Superhero Wade Wilson (Ryan Reynolds: The Hitman’s Bodyguard) is a regenerating mercenary who specializes in eliminating the worst of the worst: drug dealers, human traffickers and gang leaders. It’s a bloody business, but he’s having fun doing it.
The party stops when Wade encounters Cable (Josh Brolin: Avengers: Infinity War), a time-traveling soldier back from the future to kill 14-year-old Russell (Julian Dennison: Chronesthesia) because the world will be a better place without a kid abandoned and abused in a mutant orphanage run by a sadistic Bible-quoting headmaster who tortures children for their genetic differences. Wade isn’t so sure killing a kid is a superhero move.
Faced with a kid who may be beyond help and Cable’s nearly unstoppable determination, Wade assembles a team of super-powered people — plus one normal who saw the ad and signed up.
Can Wade and his X-Force prevail?
Vulgar, violent and wholly inappropriate for, well, anyone, Deadpool 2 is nonetheless great fun. Director David Leitch (Atomic Blonde) is a former stunt man who knows how to stage and shoot thrilling action scenes. He keeps the tone light and the fight scenes bloody, which is a perfect balance for a film that gleefully violates the basic rules of filmmaking and decency.
The real reason this film works is Reynolds. Seemingly born to play a smart-alecky mercenary who rattles off pop culture jokes, Reynolds is charming in all his profane glory. He manages to make murder for hire rather delightful. He gives Wade emotional depth paired with gonzo physical humor. Anytime the movie takes a writing shortcut or leans on cliché, Wade is there to call it out and remind the audience it’s just a movie.
A host of fantastic supporting characters help Reynolds keep the tone light and breezy. The best is Domino (Zazie Beetz: Atlanta), a mercenary who has the amazing super power of luck. She can, without ill effect, tumble out of planes, take on armed men and rush into burning buildings. She also seems as attuned as Wade to the absurdity of the film they’re making. Brolin, on the other hand, is surprisingly flat as Cable.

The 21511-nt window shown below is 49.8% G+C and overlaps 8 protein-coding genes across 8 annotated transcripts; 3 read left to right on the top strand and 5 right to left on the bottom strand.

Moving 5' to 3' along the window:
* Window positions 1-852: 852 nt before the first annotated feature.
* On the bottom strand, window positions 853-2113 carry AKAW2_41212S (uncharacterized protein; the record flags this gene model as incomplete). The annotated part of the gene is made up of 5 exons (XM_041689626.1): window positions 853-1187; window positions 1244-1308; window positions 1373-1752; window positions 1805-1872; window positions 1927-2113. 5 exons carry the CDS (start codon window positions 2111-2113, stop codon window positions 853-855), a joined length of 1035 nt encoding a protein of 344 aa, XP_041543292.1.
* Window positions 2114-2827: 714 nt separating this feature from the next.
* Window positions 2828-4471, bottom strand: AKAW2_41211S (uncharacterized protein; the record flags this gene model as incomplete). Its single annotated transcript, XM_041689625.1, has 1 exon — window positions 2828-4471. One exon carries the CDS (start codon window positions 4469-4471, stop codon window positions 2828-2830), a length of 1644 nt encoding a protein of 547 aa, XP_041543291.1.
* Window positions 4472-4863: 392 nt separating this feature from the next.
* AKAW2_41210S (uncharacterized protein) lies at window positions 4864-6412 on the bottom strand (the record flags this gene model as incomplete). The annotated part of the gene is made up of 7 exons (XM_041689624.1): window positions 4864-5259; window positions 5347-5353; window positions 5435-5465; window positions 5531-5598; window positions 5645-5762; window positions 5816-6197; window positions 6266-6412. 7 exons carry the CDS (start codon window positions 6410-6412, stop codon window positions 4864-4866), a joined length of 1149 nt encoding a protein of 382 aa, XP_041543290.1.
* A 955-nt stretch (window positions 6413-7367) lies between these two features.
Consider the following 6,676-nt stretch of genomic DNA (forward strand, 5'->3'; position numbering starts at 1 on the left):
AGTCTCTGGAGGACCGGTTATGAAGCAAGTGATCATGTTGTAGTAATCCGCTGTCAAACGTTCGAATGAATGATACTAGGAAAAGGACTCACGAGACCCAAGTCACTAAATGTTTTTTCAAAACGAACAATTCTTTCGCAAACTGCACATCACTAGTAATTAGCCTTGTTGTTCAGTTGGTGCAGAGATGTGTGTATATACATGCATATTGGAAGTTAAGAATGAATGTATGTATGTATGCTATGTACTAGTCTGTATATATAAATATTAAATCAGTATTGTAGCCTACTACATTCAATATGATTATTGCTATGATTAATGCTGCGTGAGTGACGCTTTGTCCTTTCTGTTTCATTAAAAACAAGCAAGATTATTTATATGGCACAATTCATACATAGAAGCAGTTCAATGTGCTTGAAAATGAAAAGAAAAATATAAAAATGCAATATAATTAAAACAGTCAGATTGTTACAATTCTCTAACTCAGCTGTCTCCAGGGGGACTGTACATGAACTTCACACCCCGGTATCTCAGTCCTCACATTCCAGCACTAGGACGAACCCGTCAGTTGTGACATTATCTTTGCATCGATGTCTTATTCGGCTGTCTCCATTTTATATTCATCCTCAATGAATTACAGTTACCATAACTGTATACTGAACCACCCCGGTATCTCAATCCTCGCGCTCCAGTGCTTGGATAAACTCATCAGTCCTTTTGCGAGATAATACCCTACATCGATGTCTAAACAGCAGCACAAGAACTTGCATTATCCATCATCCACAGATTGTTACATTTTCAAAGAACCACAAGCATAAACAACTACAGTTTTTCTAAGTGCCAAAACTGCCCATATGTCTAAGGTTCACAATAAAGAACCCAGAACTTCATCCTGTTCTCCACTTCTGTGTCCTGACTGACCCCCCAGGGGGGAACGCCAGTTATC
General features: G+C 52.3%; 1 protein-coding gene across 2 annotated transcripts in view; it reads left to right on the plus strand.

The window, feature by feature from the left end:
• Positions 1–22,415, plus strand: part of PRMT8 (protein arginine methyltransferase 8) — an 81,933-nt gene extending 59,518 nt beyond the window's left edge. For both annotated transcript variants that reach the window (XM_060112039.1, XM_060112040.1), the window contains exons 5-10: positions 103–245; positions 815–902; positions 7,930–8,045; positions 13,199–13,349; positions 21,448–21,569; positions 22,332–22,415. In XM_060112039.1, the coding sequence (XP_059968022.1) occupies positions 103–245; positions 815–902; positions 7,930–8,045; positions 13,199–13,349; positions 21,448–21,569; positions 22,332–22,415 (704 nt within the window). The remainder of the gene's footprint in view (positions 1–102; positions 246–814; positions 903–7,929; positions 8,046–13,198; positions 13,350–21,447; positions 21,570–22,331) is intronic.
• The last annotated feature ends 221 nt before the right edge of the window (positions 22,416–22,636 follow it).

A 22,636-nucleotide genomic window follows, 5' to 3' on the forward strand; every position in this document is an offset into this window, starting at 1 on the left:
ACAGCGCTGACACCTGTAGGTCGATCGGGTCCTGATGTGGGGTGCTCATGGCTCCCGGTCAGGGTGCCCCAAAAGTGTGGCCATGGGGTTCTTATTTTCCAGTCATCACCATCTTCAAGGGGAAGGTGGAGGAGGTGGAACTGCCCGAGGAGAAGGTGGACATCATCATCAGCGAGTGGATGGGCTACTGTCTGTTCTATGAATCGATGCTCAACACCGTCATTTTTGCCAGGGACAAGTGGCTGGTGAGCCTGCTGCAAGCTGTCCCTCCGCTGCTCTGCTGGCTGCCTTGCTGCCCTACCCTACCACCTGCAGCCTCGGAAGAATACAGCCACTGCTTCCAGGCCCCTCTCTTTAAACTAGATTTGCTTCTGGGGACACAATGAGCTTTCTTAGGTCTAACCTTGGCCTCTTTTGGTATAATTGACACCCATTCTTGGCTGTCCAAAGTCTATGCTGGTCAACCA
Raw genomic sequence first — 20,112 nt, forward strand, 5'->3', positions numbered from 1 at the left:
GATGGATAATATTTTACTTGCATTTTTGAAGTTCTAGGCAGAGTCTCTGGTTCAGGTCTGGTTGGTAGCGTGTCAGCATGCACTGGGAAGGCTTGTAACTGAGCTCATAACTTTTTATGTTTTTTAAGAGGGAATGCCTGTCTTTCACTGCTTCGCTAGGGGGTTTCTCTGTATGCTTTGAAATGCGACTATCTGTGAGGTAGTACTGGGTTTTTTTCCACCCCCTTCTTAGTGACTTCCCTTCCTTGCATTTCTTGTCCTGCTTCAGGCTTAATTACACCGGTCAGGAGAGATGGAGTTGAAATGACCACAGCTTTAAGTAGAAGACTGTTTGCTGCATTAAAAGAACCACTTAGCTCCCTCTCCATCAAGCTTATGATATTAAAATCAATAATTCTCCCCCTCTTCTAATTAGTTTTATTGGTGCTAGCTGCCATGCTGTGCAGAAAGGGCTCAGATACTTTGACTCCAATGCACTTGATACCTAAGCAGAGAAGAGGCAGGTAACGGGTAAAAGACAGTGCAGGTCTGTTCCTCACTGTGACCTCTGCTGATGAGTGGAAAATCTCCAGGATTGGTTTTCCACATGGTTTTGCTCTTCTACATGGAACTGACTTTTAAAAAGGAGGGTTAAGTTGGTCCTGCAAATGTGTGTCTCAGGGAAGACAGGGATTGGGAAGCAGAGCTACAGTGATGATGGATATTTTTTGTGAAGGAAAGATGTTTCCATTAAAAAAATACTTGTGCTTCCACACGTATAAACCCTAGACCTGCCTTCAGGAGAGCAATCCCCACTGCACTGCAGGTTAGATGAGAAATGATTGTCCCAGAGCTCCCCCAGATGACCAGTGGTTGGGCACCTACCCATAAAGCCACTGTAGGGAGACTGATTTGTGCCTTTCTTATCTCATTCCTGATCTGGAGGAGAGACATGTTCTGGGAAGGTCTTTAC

Among other flaws, some elements rehash the first film, and a few of the scenes drag. Still, Leitch and Reynolds keep a pace too swift to complain for long. There’s always a new fight or joke just around the corner.
This is not a Marvel movie for young children, and you might think twice about taking your parents, though this reviewer’s mother loved it. There is orgiastic violence, disturbing male genitalia and enough foul-mouthed quips to fill a swear jar. For fans of the first Deadpool film or of wisecracking violence in your movies, this flick is well worth the ticket.
Good Action-Comedy • R • 119 mins.
~~~ New this Week ~~~
Solo: A Star Wars Story
Long ago in a galaxy far far away … Han Solo (Alden Ehrenreich) was a kid growing up under the thumb of an evil mob boss. Forced to steal and beg for food, Han dreamed of fleeing his planet with his girlfriend Qi’ra (Emilia Clarke) and becoming a great pilot.
When Han does get free, he ends up a grunt in the Imperial Army, dreaming of the day he’ll be able to return to Qi’ra. To earn enough money for her rescue, he falls in with thieves who need one big score to get out of their life of crime.
Will Han reunite with the love of his life? Or will he live a life of crime?
We all know that the real love of Han’s life was Chewbacca. So it’s a good thing the Wookie is introduced fairly quickly in this film. With production problems, a director switcheroo and scripting woes, Solo: A Star Wars Story carries a lot of baggage.
The good news is that new director Ron Howard has cobbled together a watchable popcorn flick, perfect for summer. Sure, there are plot and acting problems. Clarke, in particular, is poorly cast. But overall, following the origins of Han, Chewbacca and Lando (Donald Glover) is a breezy adventure through the galaxy.
Good Action Adventure • PG-13 • 135 mins.